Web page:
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Fort Arbuckle in the Mountains

Chimney remain at the former site of Fort Arbuckle, 1851-1870, in Garvin County, Oklahoma. Photograph was taken by John Littleton in 1953. Oklahoma Historical Society.

A photographic progression of Fort Arbuckle's (Garvin County, Oklahoma) deterioration shows graphically how important preservation efforts are.

The photo of an intact barrack was taken by Grant Foreman, Oklahoma's lead historian, in 1930. I'm not sure if the second photo is of the same building, but the photographer, John Littleton, demonstrated in 1953 that all that was left of this very important fort were the chimneys. Lastly, the Oklahoma Historical Society documented what was left of a chimney at the fort's site in 1979. (All photos stem from the Oklahoma Historical Society's archive).

Fort Arbuckle's last site was founded by Randolph B. Marcy in 1851 as a Chickasaw Nation garrison. It was ideally situated on a hill at the foot of the Arbuckle mountains, bordered by two creeks, Wildhorse and the aptly-named Garrison creek. The installation is a definitive part of Oklahoma history, as Marcy's establishment of the "Indian Meridian" (98th) became the "initial point" for all of the surveys in Indian Territory. A newspaper article explained that in Oklahoma, "all land titles read east or west of the Indian Meridian."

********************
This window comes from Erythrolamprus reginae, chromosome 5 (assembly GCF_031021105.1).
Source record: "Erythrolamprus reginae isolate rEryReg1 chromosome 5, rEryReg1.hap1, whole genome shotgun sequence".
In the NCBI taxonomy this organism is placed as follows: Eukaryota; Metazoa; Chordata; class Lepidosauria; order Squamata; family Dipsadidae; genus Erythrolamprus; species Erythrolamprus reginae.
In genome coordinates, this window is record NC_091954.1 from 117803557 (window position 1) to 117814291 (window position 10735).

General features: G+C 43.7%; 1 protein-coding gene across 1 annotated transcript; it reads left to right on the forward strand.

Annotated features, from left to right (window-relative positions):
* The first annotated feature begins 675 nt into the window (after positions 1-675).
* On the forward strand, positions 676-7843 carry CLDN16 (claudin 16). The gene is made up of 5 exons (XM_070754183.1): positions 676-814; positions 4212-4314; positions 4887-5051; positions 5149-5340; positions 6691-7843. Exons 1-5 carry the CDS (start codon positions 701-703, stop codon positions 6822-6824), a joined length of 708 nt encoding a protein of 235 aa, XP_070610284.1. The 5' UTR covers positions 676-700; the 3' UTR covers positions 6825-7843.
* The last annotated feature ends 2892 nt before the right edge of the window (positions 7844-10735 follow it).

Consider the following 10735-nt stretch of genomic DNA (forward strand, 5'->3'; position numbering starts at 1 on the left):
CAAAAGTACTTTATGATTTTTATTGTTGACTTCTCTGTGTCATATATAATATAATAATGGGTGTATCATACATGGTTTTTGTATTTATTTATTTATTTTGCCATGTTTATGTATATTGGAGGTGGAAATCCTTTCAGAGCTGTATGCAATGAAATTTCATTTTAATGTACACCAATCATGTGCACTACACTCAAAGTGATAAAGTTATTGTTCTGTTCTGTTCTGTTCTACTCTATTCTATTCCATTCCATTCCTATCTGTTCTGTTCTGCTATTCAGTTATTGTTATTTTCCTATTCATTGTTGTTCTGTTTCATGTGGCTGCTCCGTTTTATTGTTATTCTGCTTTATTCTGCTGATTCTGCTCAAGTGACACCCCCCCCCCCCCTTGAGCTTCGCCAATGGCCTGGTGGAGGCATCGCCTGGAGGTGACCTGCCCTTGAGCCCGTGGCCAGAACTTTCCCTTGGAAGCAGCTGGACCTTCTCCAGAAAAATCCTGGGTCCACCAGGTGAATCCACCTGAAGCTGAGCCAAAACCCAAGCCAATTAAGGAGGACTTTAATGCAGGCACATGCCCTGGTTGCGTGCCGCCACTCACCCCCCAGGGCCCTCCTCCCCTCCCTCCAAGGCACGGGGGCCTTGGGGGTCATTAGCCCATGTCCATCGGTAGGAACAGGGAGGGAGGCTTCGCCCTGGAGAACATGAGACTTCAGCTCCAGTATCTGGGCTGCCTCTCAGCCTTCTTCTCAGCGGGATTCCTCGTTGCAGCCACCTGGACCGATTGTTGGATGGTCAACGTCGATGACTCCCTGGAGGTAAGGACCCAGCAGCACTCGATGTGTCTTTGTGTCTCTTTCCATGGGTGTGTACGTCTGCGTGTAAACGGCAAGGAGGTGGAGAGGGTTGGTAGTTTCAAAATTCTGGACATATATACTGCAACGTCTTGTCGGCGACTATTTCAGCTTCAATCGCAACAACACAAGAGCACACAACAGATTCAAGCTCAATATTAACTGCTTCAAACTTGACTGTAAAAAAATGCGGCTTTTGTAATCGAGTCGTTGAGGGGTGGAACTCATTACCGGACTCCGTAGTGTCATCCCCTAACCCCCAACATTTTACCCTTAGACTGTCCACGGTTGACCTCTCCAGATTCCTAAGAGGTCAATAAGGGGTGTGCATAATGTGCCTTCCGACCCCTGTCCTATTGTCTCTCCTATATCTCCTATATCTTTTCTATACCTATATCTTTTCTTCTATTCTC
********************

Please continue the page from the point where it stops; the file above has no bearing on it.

The fort initially opened closer to today's Paul's Valley, but was removed to a new location further west as the "frontier moved west, too. It closed in 1870 when Fort Sill began guarding the "frontier" instead.

Photo of a barrack at Fort Arbuckle (Garvin County, OK) by Grant Foreman, 1930. Oklahoma Historical Society.
Remains of a chimney base at the abandoned site of Fort Arbuckle, Garvin County, Oklahoma, in 1979. Photographer is not known, but the photo seems to have been taken for documentation by the Oklahoma Historical Society.
A German map from 1872 shows Fort Arbuckle in its relocated site. There are lso a number of of Shawnee Towns, small settlements comprised mostly of Shawnees from Ohio, who were pushed out of their homelands after the War of 1812 and in subsequent years. You can also see Kickapoo Town, the Seminole Agency, and even Jesse Chisholm's ranch. One spot on this map leaves me puzzled. Just to the west of Fort Arbuckle is Cramp's Settlement and a dot labeled "Mrs. Wilkins." Was this a store? A farm? A restaurant? A brothel? I've done a cursory search and have not found anything about this mysterious woman who has been immortalized in a German atlas.

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